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Suppose that $C^*_r(\Gamma)$ admits some character (homomorphism into $\mathbb{C}$)-here $\Gamma$ is discrete group and $C^*_r(\Gamma)$ is the closure of the image of the group ring $\mathbb{C}\Gamma$ under the left regular representation $\lambda$ acting on the Hilbert space $\ell^2(\Gamma)$. Assuming that $C^*_r(\Gamma)$ admits a character $\tau$ one takes this $\tau$ and regard it as a state: as the state it can be extended to the whole of $B(\ell^2(\Gamma))$ (in particular its domain contains $\ell^{\infty}(\Gamma)$). Note that if $s.f$ denotes the action $s.f(t)=f(s^{-1}t)$ for $s \in \Gamma$ and $ f \in \ell^{\infty}(\Gamma)$ then we have (regarded both side as multiplication operators) $\lambda_sf\lambda_s^{*}=s.f$-this can be checked by straightforward computation. Therefore $$\tau(s.f)=\tau(\lambda_sf\lambda_s^*)=\tau(\lambda_s)\tau(f)\tau(\lambda_s^*)=|\tau(\lambda_s)|^2\tau(f)=\tau(f).$$ So our group has to be amenable! Also the converse is true: when $\Gamma$ is amenable then $C^*_r(\Gamma)$ admits character. So these conditions are equivalent-nevertheless I have a problem in understanding in which moment we really have used the assumption that $C^*_r(\Gamma)$ admits a character: more precise (since obviusly we use this assumption at the beginning of the argument) I'm asking

why this argument won't work for $C^*(\Gamma)$-the universal $C^*$-algebra of the group?

Well, yes, you can say that it is due to the presence of representation $\lambda$ or the fact that we can do the computations in $\ell^2(\Gamma)$, whence for $C^*(\Gamma)$ there is a lack of preferred Hilbert space on which $C^*(\Gamma)$ acts but still I have an impression that in the proof we haven't used our assumption heavily and that it can be somehow improved provided we assume some weaker (for the first sight-but in fact equivalent) condition. So in other words:

Is it possible to deduce from the above argument and the knowledge that we cannot improve our proof in order to work with $C^*(\gamma)$ something about the representation theory of $C^*(\Gamma)$?

EDIT: According to the comment below: I know that $C^*(\Gamma)$ always admits a character therefore it is clear that our proof cannot work in general since it would give that every group is amenable. My question was about what is essential in the above argument which prevents us to argue like this for $C^*(\Gamma)$.

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  • $\begingroup$ The augmentation character is always a character on $C^*(\Gamma)$ for any discrete group $\Gamma$, so I do not see what one could deduce merely from knowing the existence of a character on the full $C^*$-algebra $\endgroup$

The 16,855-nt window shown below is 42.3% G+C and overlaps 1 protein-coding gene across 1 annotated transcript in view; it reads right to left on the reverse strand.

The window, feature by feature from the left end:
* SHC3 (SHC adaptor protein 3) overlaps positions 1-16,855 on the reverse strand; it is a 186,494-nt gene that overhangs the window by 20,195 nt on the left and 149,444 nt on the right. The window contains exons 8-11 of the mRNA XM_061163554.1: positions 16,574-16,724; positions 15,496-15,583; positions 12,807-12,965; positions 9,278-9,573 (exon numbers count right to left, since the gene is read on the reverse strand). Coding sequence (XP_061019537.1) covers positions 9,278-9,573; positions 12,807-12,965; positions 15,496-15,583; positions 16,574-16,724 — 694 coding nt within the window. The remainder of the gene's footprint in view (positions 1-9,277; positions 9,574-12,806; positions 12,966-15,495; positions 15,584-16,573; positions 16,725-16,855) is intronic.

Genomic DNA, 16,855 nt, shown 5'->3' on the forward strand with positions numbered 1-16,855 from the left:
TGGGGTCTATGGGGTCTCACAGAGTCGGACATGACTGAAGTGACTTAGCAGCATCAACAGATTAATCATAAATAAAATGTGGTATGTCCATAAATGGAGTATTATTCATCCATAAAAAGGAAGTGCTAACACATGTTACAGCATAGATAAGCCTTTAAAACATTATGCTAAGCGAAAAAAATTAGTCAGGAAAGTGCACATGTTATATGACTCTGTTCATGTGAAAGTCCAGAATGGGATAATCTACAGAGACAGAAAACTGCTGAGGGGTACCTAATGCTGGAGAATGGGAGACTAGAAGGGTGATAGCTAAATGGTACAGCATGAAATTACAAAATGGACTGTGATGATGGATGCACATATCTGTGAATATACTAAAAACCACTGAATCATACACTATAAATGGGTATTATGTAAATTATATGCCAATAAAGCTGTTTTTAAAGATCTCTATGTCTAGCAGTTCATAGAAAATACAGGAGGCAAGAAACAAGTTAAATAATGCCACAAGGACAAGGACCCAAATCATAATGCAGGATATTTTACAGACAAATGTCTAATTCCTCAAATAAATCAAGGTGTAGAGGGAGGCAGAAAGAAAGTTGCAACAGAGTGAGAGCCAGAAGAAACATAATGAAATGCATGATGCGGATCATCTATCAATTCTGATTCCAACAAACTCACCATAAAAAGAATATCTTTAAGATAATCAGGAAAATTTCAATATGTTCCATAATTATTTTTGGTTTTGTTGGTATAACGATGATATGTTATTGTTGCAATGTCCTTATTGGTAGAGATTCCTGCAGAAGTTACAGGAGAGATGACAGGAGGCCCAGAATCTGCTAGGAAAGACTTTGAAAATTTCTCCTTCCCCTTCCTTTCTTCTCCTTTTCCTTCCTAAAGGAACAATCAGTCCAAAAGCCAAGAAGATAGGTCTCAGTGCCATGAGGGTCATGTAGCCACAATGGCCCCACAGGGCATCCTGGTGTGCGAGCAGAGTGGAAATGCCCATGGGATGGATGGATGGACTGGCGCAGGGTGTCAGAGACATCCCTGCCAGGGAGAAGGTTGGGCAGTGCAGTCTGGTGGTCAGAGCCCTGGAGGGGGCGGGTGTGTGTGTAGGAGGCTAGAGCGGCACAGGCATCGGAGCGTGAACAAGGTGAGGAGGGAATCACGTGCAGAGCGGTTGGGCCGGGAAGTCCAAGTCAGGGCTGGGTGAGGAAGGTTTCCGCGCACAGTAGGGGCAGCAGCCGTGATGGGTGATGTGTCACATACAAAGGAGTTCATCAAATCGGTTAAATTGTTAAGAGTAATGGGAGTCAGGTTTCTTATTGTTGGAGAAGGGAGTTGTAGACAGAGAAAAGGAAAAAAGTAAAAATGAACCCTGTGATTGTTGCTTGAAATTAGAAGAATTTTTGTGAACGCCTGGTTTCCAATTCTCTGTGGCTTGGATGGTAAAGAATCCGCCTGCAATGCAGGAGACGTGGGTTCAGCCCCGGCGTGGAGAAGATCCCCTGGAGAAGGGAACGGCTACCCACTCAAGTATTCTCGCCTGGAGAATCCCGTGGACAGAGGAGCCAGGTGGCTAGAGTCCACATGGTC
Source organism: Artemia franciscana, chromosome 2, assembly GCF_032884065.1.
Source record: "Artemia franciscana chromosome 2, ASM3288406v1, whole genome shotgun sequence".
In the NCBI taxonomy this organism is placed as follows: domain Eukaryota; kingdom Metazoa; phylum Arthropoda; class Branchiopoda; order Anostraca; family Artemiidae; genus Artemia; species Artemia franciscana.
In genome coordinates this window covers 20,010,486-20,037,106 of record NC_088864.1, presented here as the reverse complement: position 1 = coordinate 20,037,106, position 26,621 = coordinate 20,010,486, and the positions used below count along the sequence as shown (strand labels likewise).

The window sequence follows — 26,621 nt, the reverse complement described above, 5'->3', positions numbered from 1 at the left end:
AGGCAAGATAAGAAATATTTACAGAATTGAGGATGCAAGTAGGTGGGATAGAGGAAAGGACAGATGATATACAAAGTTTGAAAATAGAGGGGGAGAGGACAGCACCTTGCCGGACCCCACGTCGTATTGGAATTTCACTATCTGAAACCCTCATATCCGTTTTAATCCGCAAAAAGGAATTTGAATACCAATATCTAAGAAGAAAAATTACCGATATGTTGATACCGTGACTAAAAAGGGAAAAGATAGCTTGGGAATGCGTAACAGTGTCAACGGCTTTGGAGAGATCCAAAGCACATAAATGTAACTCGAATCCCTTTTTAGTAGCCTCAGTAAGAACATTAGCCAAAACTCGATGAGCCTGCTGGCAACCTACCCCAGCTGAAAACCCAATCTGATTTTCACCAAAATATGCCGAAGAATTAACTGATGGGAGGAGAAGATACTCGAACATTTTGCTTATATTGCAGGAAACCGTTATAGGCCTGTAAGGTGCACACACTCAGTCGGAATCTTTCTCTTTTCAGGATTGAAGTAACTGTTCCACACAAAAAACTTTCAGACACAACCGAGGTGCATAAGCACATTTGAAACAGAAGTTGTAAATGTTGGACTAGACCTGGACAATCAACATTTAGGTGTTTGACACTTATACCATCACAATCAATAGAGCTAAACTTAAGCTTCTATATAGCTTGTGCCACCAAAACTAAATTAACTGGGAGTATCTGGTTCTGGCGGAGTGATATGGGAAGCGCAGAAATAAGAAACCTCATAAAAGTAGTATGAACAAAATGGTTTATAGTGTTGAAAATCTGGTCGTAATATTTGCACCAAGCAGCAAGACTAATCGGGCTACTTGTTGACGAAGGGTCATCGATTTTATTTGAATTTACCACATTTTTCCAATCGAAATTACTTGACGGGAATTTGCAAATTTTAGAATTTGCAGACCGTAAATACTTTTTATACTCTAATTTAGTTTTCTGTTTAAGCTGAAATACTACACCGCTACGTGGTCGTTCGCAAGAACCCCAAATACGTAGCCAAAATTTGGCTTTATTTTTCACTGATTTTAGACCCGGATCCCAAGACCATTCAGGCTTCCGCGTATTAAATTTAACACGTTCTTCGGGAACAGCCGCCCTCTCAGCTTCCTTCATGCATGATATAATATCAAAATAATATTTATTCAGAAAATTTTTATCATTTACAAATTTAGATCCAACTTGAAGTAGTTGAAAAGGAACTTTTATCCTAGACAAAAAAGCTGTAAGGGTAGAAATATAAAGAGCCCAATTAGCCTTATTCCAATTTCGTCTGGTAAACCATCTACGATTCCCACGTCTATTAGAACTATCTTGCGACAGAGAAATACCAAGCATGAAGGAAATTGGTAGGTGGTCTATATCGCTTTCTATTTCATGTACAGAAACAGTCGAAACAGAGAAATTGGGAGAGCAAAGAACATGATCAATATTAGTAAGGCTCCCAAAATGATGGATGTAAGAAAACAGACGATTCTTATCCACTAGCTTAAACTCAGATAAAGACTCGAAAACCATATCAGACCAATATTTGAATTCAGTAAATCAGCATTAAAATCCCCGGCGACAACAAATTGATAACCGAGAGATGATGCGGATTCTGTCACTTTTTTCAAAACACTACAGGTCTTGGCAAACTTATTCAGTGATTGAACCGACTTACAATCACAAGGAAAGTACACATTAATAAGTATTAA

– Yemon Choi
    Feb 13 '16 at 2:11
  • $\begingroup$ Your question, as stated above, asks: "Is it possible to deduce from the above argument ... something about the representation theory of $C^*(\Gamma)$?" The representation theory of $C^*(\Gamma)$ is the same as the unitary representation theory of $\Gamma$; what are you hoping to deduce about this representation theory? $\endgroup$
    – Yemon Choi
    Feb 13 '16 at 2:21
  • $\begingroup$ The argument for the reduced Cstar algebra uses the fact that this is the left regular representation of the group. That is a specific assumption with specific consequences. Having a character on the full group Cstar algebra does not single out special features of the left regular representation, so I personally don't find it at all surprising that the argument for the reduced Cstar case does not extend to an argument for the full Cstar case $\endgroup$
    – Yemon Choi
    Feb 13 '16 at 2:24
  • $\begingroup$ For example something like this: I have an action of $\Gamma$ on $\mathbb{C}\Gamma$ which comes from the group multiplication: this defines a homomorphism from $\mathbb{C}\Gamma$ into itself. We can extend it to the whole $C^*(\Gamma)$: let us call this $\alpha$-so why not to use the same trick with $\alpha(s)f \alpha(s)^*$? But this expression doesn't make sense unless $\alpha(s)$ lives in $B(\ell^2(\Gamma))$. $\endgroup$
    – truebaran
    Feb 13 '16 at 2:27
  • $\begingroup$ Look: how are you proposing to define a functional on $\ell^\infty(\Gamma)$ if you are given a character on the full Cstar algebra and not on the reduced one? I think your previous comment answers your own question, inasmuch as I can find an actual well-defined question $\endgroup$
    – Yemon Choi
    Feb 13 '16 at 16:14
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It may be easier to understand what is going on if you interpret your character $\tau$ in a different way. Let us examine the argument for why amenability of $\Gamma$ implies existence of a character $\tau : C_r(\Gamma)\to \mathbb{C}$ (which I will call $\epsilon$ from now on to avoid confusion with the group trace).

Now, extension of the trivial representation $\epsilon : \mathbb{C}\Gamma$ to $C^*_r(\Gamma)$ exists iff $$|\epsilon(x)| \leq \Vert x\Vert_\min\qquad(*)$$ for any $x\in \mathbb{C}\Gamma$, where $\Vert x\Vert_\min = \Vert \lambda(x)\Vert_{B(\ell^2\Gamma)}=\Vert x\Vert_{C^*_r\Gamma}.$ Indeed, if the character does extend, the extension is unital and thus must have norm $1$; and if the inequality holds, then $\epsilon$ extends by continuity.

The inequality $(*)$ is equivalent to amenability (use weak containment of the trivial representation in the left regular representation for one direction, and the spectral radius characterization for the opposite direction).

If you consider $C^*\Gamma$ instead of $C^*_r\Gamma$, the question of whether $\epsilon$ extends to all of $C^*\Gamma$ once again has to do with a similar inequality: $|\epsilon(x) | \leq \Vert x\Vert_{C^*\Gamma}$. However, the latter inequality is always true (by definition of the full $C^*$ norm).

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